Building on these horizontal foundations, Kanioura says her team will aim to create strong business capabilities during this timeframe. While PepsiCo usually markets and sells products through other organisations, such as retailers, the company also wants to develop its business-to-consumer (B2C) channel and look for ways to boost customer experiences.

Commercial excellence is another area where Kanioura is looking to enhance business capabilities and build a true omnichannel experience.

“That’s not easy in a CPG [consumer packaged goods] context, where you rely on many parties,” she says, referring to a complex range of potential avenues to market, including retailers, distributors and the company’s own sales channels.

Kanioura will also continue to work on integrated business planning, which is about ensuring there’s a single source of the truth for managers now and in the future, and supply chain transformation, which is centred on boosting operational process across key areas, such as packaging and logistics.

Finally, she refers to employee experience and the requirement to ensure staff can access information intuitively from knowledge management systems.

“That work covers everything from hire to retire and onto onboarding and upskilling,” says Kanioura. “I don’t want people to have to go through five different logins just to get their payroll information.”

Growing with sustainability in mind

While Kanioura is clear on her key digital transformation targets, she says another factor – sustainability – is a crucial overarching objective that underlies all the work her team and the broader business will complete during the next decade.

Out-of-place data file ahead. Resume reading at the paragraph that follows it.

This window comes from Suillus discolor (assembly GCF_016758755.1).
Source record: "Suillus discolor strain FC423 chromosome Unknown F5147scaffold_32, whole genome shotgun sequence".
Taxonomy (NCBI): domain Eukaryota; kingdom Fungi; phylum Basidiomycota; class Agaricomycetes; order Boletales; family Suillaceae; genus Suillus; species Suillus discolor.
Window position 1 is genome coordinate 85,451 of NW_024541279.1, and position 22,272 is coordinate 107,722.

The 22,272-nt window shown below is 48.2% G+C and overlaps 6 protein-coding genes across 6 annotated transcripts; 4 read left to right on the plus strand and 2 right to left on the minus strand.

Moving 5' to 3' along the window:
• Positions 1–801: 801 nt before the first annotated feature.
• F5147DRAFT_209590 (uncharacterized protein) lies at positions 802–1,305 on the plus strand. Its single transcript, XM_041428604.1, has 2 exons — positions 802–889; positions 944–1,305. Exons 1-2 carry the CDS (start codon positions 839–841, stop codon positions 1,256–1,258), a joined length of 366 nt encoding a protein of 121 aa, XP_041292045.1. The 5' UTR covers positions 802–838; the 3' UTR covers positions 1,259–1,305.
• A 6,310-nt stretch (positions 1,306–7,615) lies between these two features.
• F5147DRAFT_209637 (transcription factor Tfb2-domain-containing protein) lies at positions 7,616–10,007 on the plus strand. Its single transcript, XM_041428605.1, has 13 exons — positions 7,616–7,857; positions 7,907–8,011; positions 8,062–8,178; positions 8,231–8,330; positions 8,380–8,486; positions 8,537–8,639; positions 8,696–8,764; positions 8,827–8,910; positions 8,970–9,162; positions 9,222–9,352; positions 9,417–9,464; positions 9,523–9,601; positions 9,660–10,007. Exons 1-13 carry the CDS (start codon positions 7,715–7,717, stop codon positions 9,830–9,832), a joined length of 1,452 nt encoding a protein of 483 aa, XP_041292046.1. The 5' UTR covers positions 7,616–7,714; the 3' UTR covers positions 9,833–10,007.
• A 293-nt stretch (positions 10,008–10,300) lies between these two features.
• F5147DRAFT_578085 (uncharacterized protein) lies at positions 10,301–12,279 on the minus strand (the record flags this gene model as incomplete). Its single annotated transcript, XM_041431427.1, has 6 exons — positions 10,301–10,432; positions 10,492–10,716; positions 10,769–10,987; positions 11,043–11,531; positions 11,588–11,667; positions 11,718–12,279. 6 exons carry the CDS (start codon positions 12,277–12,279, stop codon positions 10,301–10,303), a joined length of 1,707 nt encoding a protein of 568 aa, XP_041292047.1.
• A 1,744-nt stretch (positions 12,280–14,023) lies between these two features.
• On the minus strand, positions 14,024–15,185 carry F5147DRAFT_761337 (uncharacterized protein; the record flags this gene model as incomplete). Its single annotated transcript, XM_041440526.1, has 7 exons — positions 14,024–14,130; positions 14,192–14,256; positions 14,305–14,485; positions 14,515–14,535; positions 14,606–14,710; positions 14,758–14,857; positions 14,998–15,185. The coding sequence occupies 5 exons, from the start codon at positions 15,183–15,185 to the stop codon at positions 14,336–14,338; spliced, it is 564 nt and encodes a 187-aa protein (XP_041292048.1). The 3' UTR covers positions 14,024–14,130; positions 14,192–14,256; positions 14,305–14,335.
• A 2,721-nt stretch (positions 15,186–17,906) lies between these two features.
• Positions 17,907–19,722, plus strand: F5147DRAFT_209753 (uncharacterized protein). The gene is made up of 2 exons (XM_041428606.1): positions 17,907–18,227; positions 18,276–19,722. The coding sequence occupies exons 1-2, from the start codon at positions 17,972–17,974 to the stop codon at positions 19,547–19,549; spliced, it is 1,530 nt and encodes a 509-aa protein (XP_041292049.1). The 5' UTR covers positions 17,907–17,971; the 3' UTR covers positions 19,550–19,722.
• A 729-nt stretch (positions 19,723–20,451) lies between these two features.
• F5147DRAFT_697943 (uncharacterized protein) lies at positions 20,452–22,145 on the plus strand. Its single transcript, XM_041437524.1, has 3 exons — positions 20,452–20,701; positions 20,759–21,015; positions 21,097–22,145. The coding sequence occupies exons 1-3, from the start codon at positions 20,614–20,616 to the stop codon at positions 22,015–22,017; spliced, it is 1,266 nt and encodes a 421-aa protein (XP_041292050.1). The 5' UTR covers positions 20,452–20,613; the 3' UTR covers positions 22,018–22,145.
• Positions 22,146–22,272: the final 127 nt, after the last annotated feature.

Kanioura’s team manages a range of systems and programmes to ensure environmental, social and governance (ESG) factors are considered in all business decisions. Here, the enterprise data platform that her team is working to build and hone will be crucial.

Rather than holding data relating to ESG targets in disparate systems across the enterprise, Kanioura says the consolidated data platform will be a single source of truth where people across PepsiCo can track and trace sustainability performance indicators.

More generally, the company’s continued efforts to improve the environment and the broader communities it serves are known as Pep+ (PepsiCo Positive), which PepsiCo CEO Laguarta describes as “the future of our company”. The initiative aims to ensure the products the company sells are produced, shipped and sold in as sustainable manner as possible.

“It’s focused on how we can create a positive environment for the world, for the food value chain, for the communities, and the people we serve,” says Kanioura.

“For the data foundation, we’ve decided to build it ourselves. For other capabilities, we work with startup partners to address the specific problems that we have.”

The pioneering work with startups is led by David Schwartz, vice-president of PepsiCo Labs, which is a specialist team under Kanioura’s stewardship, tasked with harnessing external innovation. Schwartz explained to Computer Weekly last year how the lab has scaled more than 30 startups in more than 200 countries so far.

These innovations stretch across a broad range of areas, including preventing water leaks in factories to developing bio-based thermoplastic for product display stands. The aim in the longer term, says Kanioura, is to ensure the innovative technologies her team provides are helping the rest of the PepsiCo business to grow in a positive manner.

“Sustainability needs to be in everything we do in this company moving forward, whether it’s in terms of planning sustainably, buying sustainably or selling sustainably,” she says.